Lebanon News

How did Dykes’ killer procure a taxi license?

People commute in taxis and buses in Beirut, Lebanon June 15, 2017. REUTERS/Aziz Taher

BEIRUT: The revelation that the suspected killer of British Embassy employee Rebecca Dykes had a criminal record has raised the question of how he was able to obtain a Lebanese taxi license. Following the disclosure Monday that the suspect – Tarek Houshieh – was contracted by the popular ride-hailing app, many have demanded to know why his record was not flagged.

“How was this man driving an Uber if he had committed crimes in the past? ... It makes you not trust Uber [or] other private cabs,” 28-year-old Rosette Stephan told The Daily Star Monday evening during a night out in Beirut’s Gemmayzeh, where Dykes was last seen.

According to Uber’s internal regulations in Lebanon, its registered drivers can only join if they have already acquired their driving permit, taxi license and their own commercially licensed vehicle. President of the Lebanese Taxi Syndicate Charles Abou Harb confirmed that Lebanese regulations stipulate that taxi licenses only be awarded to those with a clean criminal record, issued within a month.

When signing up to be an independent contractor with Uber – its drivers are technically not employees – prospective chauffeurs are required to submit a copy of their taxi license along with a clean criminal record valid within a month, according to Uber’s local policy.

When The Daily Star asked a current Uber driver Monday evening about the process, he said he had been required to submit all documents to the company. Requesting anonymity, he added that having a clean criminal record was also required to obtain a taxi license.

Beyond this, however, Uber does not run independent background checks on new drivers.

Uber Tuesday reiterated to The Daily Star what it said Monday: Houshieh had presented a clean criminal record with his application.

Despite multiple attempts to access a copy of the document, The Daily Star was unable to verify Uber’s claim.

Whether or not the record Houshieh presented was clean, what happened to Dykes raised further questions as to the level of oversight by Uber and the reliability of Lebanese standards and policies for issuing taxi licenses. In Houshieh’s case, in which Uber says it perfectly adhered to its own policy, one particular loophole in Lebanese law could have facilitated his registration.

“A criminal record can be cleared after a certain amount of years depending on a crime,” Dr. Charbel Aoun, an attorney in law specializing in employment and labor laws told The Daily Star.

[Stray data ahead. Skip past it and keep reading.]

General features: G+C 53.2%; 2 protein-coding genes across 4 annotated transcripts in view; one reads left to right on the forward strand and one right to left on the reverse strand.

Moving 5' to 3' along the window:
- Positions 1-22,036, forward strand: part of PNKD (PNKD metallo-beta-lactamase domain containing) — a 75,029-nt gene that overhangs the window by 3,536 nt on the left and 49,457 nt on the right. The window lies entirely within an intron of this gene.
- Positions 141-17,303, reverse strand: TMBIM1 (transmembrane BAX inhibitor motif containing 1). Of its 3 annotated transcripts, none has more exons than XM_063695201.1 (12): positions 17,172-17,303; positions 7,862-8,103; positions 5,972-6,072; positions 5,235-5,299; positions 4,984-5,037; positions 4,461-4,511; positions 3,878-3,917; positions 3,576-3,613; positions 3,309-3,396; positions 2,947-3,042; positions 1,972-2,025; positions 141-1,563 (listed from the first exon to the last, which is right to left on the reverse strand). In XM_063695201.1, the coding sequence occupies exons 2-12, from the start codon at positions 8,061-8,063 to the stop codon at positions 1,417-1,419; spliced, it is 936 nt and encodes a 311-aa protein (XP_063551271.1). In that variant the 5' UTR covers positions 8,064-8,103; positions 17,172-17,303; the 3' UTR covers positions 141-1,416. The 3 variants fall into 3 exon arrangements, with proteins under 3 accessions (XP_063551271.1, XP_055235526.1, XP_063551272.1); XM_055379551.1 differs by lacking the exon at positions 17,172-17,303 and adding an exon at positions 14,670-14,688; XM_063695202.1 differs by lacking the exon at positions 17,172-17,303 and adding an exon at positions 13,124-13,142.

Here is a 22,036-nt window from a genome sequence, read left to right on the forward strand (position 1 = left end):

“For example, murder can be cleared from your criminal record after 10 years. Less severe crimes may be erased after three years. So it is highly possible that he could have committed a crime years ago, but it would not show on his present record,” he added. “Either this is the case, or there is some incorrect information circulating.”

A Lebanese judicial source told AFP this week that the suspect had previously been arrested twice for alleged harassment and theft related to customers. Drug-related charges have also been connected to the suspect in media reports.

Dykes’ murder is not the first time Uber has been embroiled in such a case. In November, an anonymous Uber rider sued the company in California after a driver allegedly raped her in 2016. The driver was also found to have been charged with violent crimes before joining Uber.

The filing against the company accused it of an “inadequate and careless background checking process,” as it only searched the previous seven years of each driver’s history in the United States. Such negligence, the filing claimed, was a result of “profits over safety” ethics.

While a debate over whether or not Uber should be implementing independent background checks is warranted, it is clear that the issue could very well be prevalent among Lebanese taxi companies, the wide informal network of service taxis and buses.

Aoun said that under Lebanese labor laws, employees were not required to provide any type of documentation, whether it be a criminal record or a resume.

Elias Ghanem, founder and lawyer at the Ghanem Law Firm, corroborated this, saying: “It is not a mandatory condition to obtain a criminal record from employees [upon hiring] unless they’re working in official [governmental] departments.” – Additional reporting by Gasia Trtrian and Ghinwa Obeid

A version of this article appeared in the print edition of The Daily Star on December 20, 2017, on page 2.




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